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Tag: disney

Notes: 2022-12-20

Nah, I don’t do these on a schedule or anything.

James Fallows writes about word processors … in 1982. Paywall, sorry. Really good reminder of what computing used to be like. The Sol-20 he was using was a pretty important machine, historically speaking.

Do you interact with other human beings on a regular basis in any way? Read this piece. It’s aimed at engineers but it’s good general advice, which I can summarize as “learn to write well.” You know how you can always find the rough spot on a floor by walking on it barefoot? People notice bad writing, spelling, and grammar even if they don’t know they notice it.

Disney ran a booth at New York Comic Con to advertise the new Guardians of the Galaxy rollercoaster, and the whole thing was an interactive roleplaying experience with a lot of levels. Disney Imagineers have been exploring this area for a while; the high end version is the Galactic Starcruiser, for example. A lesser-known version was the Legends of Frontierland experiment. It’s interesting watching them try new things.

I am currently watching the classic movie serial Les Vampires on the Criterion Channel, and I’m looking forward to rewatching Irma Vep when I’m done, and then I’m looking forward to watching the new TV show also named Irma Vep. Olivier Assayas did a great interview with the LA Times about the interplay between them all. It’s meta, and I do love me some meta.

If you like fanfic and creepypasta and meta-discourse about the nature of fandoms, you might enjoy Northern Caves.

If you like housing developments, you might enjoy reading about Corviale. One kilometer long! It was completed about a decade late for my Delta Green Years of Lead game.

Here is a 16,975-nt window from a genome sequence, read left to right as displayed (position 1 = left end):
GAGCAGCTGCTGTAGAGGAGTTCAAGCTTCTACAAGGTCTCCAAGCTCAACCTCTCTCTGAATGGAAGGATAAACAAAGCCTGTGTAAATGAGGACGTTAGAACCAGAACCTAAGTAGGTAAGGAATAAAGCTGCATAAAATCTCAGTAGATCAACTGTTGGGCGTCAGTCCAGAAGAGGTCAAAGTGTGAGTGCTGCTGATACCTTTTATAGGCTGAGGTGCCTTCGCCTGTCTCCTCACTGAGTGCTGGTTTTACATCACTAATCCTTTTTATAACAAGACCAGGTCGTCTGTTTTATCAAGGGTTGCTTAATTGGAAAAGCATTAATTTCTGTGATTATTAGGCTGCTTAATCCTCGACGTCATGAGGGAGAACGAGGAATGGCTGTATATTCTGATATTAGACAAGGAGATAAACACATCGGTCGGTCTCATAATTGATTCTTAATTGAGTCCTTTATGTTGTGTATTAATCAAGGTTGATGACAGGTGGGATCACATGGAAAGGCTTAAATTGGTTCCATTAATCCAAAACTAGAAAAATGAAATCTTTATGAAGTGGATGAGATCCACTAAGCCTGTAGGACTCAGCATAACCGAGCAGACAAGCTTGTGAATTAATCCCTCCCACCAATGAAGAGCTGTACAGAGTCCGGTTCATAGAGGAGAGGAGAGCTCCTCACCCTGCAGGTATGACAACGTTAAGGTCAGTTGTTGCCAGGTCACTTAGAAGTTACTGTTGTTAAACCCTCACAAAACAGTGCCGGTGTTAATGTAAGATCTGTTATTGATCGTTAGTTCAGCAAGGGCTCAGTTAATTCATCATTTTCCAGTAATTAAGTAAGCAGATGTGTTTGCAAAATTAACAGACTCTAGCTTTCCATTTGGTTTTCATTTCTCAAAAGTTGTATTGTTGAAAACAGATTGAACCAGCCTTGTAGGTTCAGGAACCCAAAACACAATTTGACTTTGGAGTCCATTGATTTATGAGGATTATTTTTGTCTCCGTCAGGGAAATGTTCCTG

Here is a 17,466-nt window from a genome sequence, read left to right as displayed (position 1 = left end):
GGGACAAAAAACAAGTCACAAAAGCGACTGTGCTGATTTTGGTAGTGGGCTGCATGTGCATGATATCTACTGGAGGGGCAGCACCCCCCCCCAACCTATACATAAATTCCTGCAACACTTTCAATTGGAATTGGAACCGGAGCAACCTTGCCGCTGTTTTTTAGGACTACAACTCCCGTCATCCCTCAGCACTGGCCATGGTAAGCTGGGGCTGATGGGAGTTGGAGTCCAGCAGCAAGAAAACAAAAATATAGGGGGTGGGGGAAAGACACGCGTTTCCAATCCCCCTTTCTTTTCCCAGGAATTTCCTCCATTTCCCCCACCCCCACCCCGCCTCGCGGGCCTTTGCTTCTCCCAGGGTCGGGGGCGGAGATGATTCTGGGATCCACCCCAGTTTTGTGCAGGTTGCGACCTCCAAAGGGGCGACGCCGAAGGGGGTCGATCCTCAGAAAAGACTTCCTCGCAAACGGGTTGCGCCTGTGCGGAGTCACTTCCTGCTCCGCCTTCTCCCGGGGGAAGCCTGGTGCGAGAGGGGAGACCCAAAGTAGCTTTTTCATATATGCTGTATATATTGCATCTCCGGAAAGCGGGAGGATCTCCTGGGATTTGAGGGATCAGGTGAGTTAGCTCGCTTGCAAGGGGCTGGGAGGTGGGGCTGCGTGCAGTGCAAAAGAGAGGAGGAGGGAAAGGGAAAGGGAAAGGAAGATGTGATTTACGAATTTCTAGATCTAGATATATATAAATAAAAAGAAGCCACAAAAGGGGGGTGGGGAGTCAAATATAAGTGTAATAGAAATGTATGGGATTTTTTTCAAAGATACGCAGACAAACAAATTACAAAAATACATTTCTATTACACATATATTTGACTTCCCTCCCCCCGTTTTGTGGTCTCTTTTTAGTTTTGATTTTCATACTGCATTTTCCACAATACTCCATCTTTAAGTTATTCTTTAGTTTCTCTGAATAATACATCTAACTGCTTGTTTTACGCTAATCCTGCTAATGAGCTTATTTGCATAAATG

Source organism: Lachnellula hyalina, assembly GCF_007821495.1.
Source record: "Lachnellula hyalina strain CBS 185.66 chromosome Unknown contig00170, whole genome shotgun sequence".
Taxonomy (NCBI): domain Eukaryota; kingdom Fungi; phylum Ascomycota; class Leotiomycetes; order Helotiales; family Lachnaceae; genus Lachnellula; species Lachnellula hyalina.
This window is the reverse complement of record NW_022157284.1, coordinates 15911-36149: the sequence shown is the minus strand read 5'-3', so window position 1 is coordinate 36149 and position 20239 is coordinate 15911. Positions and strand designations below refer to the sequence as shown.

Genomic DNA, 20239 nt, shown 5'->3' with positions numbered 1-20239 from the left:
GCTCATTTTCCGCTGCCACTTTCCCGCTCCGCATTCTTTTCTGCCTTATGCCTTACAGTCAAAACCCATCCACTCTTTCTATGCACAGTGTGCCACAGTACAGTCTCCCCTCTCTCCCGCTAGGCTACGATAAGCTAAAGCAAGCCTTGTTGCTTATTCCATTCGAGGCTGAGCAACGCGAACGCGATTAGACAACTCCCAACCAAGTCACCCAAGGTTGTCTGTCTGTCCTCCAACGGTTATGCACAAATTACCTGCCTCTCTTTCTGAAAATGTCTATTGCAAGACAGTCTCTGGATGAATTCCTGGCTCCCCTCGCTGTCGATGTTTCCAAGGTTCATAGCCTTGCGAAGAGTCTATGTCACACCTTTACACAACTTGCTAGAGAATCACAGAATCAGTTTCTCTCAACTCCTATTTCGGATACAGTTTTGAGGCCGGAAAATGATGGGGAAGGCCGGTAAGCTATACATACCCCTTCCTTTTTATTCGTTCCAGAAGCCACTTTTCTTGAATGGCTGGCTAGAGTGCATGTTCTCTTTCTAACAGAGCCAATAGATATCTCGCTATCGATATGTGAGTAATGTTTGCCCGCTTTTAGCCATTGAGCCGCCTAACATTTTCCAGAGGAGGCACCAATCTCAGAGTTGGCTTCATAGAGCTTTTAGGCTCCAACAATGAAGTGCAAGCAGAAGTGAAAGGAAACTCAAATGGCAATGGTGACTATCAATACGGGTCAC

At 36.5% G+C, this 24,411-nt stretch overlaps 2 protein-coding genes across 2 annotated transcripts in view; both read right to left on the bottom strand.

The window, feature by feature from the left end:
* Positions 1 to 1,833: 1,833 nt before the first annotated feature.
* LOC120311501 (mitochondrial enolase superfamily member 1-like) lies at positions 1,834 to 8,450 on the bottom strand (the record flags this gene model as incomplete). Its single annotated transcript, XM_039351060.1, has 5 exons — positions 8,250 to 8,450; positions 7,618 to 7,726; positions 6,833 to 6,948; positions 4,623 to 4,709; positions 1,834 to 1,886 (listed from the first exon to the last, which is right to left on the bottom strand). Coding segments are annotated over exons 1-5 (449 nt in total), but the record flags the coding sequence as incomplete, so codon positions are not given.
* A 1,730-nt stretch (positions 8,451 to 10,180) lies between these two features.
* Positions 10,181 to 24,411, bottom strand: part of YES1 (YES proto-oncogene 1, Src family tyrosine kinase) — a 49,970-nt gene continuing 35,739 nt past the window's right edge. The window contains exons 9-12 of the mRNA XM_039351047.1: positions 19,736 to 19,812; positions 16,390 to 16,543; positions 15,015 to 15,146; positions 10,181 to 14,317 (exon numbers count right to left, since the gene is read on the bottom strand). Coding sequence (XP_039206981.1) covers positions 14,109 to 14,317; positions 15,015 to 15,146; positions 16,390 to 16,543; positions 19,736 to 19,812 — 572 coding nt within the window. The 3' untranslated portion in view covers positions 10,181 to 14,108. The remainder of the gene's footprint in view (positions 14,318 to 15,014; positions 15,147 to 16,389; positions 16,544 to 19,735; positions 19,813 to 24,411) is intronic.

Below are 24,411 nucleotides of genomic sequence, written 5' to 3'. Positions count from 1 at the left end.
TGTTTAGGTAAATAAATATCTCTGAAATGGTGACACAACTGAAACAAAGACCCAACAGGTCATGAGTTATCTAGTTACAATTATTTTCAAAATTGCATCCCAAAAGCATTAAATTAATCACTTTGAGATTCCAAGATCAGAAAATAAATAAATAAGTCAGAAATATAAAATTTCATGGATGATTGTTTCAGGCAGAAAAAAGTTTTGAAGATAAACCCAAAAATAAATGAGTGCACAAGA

Disney Kremlinology, Part 2

Iger’s moving quickly. Kareem Daniel is out, not surprisingly at all. But what’s really interesting, from his internal email:

I’ve asked Dana Walden, Alan Bergman, Jimmy Pitaro, and Christine McCarthy to work together on the design of a new structure that puts more decision-making back in the hands of our creative teams and rationalizes costs, and this will necessitate a reorganization of Disney Media & Entertainment Distribution.

Pitaro and Bergman were on my short list of internal candidates for the successor job. I also mentioned competitive tryouts. Huh.

Or, mind you, he’s already decided on D’Amaro and he wants to focus on mentoring while his leadership team works out a new structure.

Disney Kremlinology

Predicting internal politics at Disney: always one of my favorite things. I haven’t worked there in years and I wasn’t in a position to have good internal scoops on this stuff anyhow, so that’s my disclaimer.

What we know for sure: Bob Iger just returned to Disney; it was announced late on a Sunday night. Bob Chapek is completely gone. He just had his contract renewed this summer. Iger has a two year contract and will explicitly be responsible for developing his successor. This is all very sudden.